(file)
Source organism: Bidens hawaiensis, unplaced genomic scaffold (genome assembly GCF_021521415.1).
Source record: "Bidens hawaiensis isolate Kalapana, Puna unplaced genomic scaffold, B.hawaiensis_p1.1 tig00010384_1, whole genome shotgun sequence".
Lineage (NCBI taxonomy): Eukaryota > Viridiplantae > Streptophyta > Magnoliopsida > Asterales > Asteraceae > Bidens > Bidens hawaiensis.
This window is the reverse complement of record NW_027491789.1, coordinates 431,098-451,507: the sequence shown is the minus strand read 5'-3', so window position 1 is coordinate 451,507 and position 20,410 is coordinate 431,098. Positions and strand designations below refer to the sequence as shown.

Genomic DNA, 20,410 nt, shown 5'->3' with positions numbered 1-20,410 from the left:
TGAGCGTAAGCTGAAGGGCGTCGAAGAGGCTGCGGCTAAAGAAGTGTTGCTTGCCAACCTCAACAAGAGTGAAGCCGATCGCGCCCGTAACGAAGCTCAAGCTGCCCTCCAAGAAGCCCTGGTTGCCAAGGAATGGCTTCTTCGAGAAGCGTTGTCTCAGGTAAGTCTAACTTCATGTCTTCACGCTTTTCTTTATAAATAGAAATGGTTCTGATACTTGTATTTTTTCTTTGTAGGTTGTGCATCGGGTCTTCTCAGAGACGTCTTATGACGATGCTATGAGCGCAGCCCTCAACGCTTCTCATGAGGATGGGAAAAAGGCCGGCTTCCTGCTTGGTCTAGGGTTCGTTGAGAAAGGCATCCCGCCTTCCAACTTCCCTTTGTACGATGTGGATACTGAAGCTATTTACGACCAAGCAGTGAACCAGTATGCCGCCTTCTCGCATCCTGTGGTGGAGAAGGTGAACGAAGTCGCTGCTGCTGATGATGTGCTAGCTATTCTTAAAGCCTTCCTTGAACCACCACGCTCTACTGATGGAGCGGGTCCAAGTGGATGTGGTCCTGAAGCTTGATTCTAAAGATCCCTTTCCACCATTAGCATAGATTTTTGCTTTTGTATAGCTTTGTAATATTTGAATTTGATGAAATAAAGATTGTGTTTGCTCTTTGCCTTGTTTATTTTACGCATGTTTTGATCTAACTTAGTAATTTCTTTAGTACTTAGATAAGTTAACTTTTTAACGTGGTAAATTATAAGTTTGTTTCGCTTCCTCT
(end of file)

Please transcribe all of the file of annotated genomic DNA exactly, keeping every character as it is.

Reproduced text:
Source organism: Bidens hawaiensis, unplaced genomic scaffold (genome assembly GCF_021521415.1).
Source record: "Bidens hawaiensis isolate Kalapana, Puna unplaced genomic scaffold, B.hawaiensis_p1.1 tig00010384_1, whole genome shotgun sequence".
Lineage (NCBI taxonomy): Eukaryota > Viridiplantae > Streptophyta > Magnoliopsida > Asterales > Asteraceae > Bidens > Bidens hawaiensis.
This window is the reverse complement of record NW_027491789.1, coordinates 431,098-451,507: the sequence shown is the minus strand read 5'-3', so window position 1 is coordinate 451,507 and position 20,410 is coordinate 431,098. Positions and strand designations below refer to the sequence as shown.

Genomic DNA, 20,410 nt, shown 5'->3' with positions numbered 1-20,410 from the left:
TGAGCGTAAGCTGAAGGGCGTCGAAGAGGCTGCGGCTAAAGAAGTGTTGCTTGCCAACCTCAACAAGAGTGAAGCCGATCGCGCCCGTAACGAAGCTCAAGCTGCCCTCCAAGAAGCCCTGGTTGCCAAGGAATGGCTTCTTCGAGAAGCGTTGTCTCAGGTAAGTCTAACTTCATGTCTTCACGCTTTTCTTTATAAATAGAAATGGTTCTGATACTTGTATTTTTTCTTTGTAGGTTGTGCATCGGGTCTTCTCAGAGACGTCTTATGACGATGCTATGAGCGCAGCCCTCAACGCTTCTCATGAGGATGGGAAAAAGGCCGGCTTCCTGCTTGGTCTAGGGTTCGTTGAGAAAGGCATCCCGCCTTCCAACTTCCCTTTGTACGATGTGGATACTGAAGCTATTTACGACCAAGCAGTGAACCAGTATGCCGCCTTCTCGCATCCTGTGGTGGAGAAGGTGAACGAAGTCGCTGCTGCTGATGATGTGCTAGCTATTCTTAAAGCCTTCCTTGAACCACCACGCTCTACTGATGGAGCGGGTCCAAGTGGATGTGGTCCTGAAGCTTGATTCTAAAGATCCCTTTCCACCATTAGCATAGATTTTTGCTTTTGTATAGCTTTGTAATATTTGAATTTGATGAAATAAAGATTGTGTTTGCTCTTTGCCTTGTTTATTTTACGCATGTTTTGATCTAACTTAGTAATTTCTTTAGTACTTAGATAAGTTAACTTTTTAACGTGGTAAATTATAAGTTTGTTTCGCTTCCTCT